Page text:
Adults falling for gymnastics

Classes: A Columbia program attracts older students hoping for total body awareness or for a chance to fly like Superman.

Howard At Play

April 06, 2003|By Nancy Menefee Jackson | Nancy Menefee Jackson,SPECIAL TO THE SUN

Names such as "Tumbling Tykes and "Mighty Minis" reinforce the perception that gymnastics is a sport for the young.

Even at Olympic levels, the sport seems dominated by tiny young women and fresh-faced young men who hardly seem old enough to stay up late for the ceremonies. It makes sense, however. A certain flexibility and fearlessness are inherent in the young, and those same characteristics are needed in a gymnast.

But plenty of adults love the sport, too, and being old enough to stay up late doesn't mean you can't do gymnastics.

In fact, a program at Columbia Gymnastics caters to adults. Five years ago, it began with three people, said program director Phillip Mandalou, "and it has snowballed to 15 adults who come on a regular basis.

Two are former competitive gymnasts, but most are finally trying a sport that intrigues them.

"I'd never taken gymnastics or had any gymnastic experience," said Max Rubin, 27, of Laurel, who started at Columbia Gymnastics a year ago. Rubin, who mountain bikes, runs and lifts weights, was looking for something to increase his overall athleticism and flexibility.

"I'd always admired gymnasts. I thought they were the epitome of fitness," he said. "I was looking for something that would not be isolating - weights isolate muscle groups, but in gymnastics the whole body works in concert."

He quickly found that he loved vaulting - taking a running start at a box and using it for leverage, flying over it.

"I like the vault, because as adults we rarely get that liberating feeling of flying through the air like Superman," he said.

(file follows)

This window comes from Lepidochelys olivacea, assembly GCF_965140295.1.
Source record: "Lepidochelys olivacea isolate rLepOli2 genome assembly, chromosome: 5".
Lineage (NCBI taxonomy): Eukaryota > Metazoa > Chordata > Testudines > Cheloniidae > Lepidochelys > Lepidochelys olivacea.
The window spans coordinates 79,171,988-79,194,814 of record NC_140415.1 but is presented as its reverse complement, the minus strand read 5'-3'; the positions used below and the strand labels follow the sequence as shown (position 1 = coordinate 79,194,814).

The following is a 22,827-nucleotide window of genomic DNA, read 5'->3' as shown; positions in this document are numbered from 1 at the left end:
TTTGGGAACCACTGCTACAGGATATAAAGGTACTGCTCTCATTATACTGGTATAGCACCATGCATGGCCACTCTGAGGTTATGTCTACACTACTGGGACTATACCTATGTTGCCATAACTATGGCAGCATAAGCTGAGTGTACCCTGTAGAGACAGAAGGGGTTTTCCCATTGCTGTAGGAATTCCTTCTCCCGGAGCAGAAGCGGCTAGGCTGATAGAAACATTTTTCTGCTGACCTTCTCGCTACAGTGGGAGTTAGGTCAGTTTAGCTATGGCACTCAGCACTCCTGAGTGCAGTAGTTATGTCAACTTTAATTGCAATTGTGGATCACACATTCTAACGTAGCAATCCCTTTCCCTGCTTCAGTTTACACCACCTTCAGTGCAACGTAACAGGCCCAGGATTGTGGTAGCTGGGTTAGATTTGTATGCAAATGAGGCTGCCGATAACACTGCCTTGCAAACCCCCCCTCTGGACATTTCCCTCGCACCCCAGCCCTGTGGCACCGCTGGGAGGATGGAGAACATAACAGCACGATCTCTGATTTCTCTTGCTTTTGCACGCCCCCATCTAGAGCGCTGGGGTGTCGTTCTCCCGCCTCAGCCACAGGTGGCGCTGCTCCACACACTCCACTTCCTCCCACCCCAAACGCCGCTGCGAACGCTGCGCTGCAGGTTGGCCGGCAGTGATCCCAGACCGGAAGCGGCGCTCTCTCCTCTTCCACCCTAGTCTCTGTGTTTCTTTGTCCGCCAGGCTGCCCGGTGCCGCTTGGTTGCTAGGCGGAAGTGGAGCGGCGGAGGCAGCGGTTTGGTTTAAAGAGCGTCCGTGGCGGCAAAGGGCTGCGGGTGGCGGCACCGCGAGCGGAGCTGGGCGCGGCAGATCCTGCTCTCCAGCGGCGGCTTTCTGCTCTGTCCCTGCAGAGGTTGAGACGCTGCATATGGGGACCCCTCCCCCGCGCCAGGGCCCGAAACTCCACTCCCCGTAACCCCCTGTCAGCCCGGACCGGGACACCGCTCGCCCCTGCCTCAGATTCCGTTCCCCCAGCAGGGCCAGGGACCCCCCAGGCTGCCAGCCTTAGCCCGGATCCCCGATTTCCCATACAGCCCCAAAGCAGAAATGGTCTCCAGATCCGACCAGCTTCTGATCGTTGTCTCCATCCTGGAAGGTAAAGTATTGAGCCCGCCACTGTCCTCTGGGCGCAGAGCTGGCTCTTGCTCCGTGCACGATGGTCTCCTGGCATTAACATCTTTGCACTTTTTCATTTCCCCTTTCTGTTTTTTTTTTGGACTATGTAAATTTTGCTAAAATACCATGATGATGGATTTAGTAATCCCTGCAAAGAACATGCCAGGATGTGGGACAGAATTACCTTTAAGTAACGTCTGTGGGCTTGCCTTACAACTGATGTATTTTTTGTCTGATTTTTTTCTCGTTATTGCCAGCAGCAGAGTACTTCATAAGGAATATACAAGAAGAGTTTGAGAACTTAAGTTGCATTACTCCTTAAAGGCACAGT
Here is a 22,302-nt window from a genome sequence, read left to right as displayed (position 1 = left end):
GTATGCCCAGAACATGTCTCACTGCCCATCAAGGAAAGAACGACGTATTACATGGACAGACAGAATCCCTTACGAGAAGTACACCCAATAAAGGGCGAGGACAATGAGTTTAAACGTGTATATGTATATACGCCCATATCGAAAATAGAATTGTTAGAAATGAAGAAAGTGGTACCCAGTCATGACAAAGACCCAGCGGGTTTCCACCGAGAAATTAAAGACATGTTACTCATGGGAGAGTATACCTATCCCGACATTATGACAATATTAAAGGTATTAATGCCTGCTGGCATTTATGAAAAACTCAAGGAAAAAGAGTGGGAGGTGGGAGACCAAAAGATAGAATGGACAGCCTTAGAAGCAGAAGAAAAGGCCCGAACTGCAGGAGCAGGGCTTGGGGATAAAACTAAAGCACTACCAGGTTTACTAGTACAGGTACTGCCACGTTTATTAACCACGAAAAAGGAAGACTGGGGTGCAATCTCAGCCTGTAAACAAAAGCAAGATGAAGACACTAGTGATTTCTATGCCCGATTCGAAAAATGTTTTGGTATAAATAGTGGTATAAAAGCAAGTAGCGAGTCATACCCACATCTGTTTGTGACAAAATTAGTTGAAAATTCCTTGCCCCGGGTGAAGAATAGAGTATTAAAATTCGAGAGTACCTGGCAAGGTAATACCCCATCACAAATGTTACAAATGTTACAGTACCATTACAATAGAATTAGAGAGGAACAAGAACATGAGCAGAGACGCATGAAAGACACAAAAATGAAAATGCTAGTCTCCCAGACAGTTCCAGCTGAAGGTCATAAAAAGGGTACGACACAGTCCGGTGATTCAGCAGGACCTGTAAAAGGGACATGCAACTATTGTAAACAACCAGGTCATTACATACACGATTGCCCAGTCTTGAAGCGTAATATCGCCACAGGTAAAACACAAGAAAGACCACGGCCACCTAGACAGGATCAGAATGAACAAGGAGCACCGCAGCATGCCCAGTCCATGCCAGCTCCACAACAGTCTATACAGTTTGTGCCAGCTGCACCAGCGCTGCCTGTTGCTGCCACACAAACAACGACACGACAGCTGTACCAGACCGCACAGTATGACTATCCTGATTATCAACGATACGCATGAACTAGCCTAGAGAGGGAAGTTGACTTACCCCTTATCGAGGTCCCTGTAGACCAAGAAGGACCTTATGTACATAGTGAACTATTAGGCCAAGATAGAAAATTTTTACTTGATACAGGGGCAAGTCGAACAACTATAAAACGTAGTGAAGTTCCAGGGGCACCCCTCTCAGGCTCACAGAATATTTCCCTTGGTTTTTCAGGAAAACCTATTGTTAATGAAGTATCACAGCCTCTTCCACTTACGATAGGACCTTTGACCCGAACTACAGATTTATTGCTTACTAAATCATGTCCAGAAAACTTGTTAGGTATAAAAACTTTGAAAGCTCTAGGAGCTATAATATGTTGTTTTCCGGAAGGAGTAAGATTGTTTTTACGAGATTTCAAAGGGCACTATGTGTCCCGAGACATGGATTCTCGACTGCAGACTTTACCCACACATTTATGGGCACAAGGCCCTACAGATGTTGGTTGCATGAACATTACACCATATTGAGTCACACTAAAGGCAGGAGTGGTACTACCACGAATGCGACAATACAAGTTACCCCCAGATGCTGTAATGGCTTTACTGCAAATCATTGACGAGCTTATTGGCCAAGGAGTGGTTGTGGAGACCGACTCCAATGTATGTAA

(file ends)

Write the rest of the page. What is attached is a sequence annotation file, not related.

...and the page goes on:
Rubin is quick to add, though, that he vaults into a pit full of foam. He doesn't try to stick the landing on mats the way competitive gymnasts do.

I've never landed any of these things on a real surface," he said "That is more risk than I'm looking to get into. I'd rather be able to, with complete abandon, attack the vault."

One adult who does regularly fly through the air is Tomlinson "Tom" Rauscher, 56, of Ellicott City, who works now at gymnastics to complement his favorite sporting event, the pole vault - which is not considered gymnastics but uses some of the same body-control techniques.

He competes in master's and senior track and field events, but as a kid, he said, he never lived in a place that had gymnastics.

He has been at the sport for a decade now and said of the experience: "Gymnastics is good training for body awareness. It's a lot of fun going out and being on the trampoline."

But he laughed, noting that "as one of my colleagues says, I can still get my butt up over my head."

Asked if he worried about injuries, he pointed out that gymnastics has increased his flexibility and added: "You have to have a little bit of fear, or else you're crazy."

"I will make sure they explore the risk factor," said Mandalou, who coaches the adults. "They have to know their limitations. Kids have much more pliable bodies. They make a mistake, and they jump back up. Adults who get hurt take a long time to recover."

In fact, the insurance costs involved in adult programs mean that only larger clubs can afford them.

Mandalou is careful to tailor the instruction to each participant.

"They can learn as much or as little as they want," he said of the 90-minute sessions on Monday evenings.

For those adults who have competed, he said, the attraction is knowing "that you can still enjoy your passion and not look like a fool: You're in a class with adults taught by adults, and they have the gym to themselves."

Melanie Taylor, 26, of Columbia was involved with gymnastics on and off while growing up and competed in high school for a year and a half.

"I'd always absolutely loved gymnastics, whether I got to do it a lot or whether I was good at it," she said. The $50 a month for the weekly classes seemed like a bargain to her.

Now, after two years, she feels her body finally has a chance to learn, because she is working consistently at the sport.

Her favorite apparatus is the uneven parallel bars. But she practices her dismounts from a bar over the foam-filled pits before attempting them on mats.

And she has noted one other difference, working out as an adult: "I'm more sore the next day than I was in high school."

But she still loves the sport, she said, and finds it a good stress release.

"You have to be so focused on what you're doing, everything else drops away," she said.

Rauscher, president of Digi-Data Corp., spoke with much more experience: "I do it because I enjoy it. Keeping active is really a part of overall fitness, both mental and physical. I see people my age overweight and having heart attacks. [Gymnastics] is a great complement to a digital job.

" If you don't use it, you lose it - especially for people over 50."

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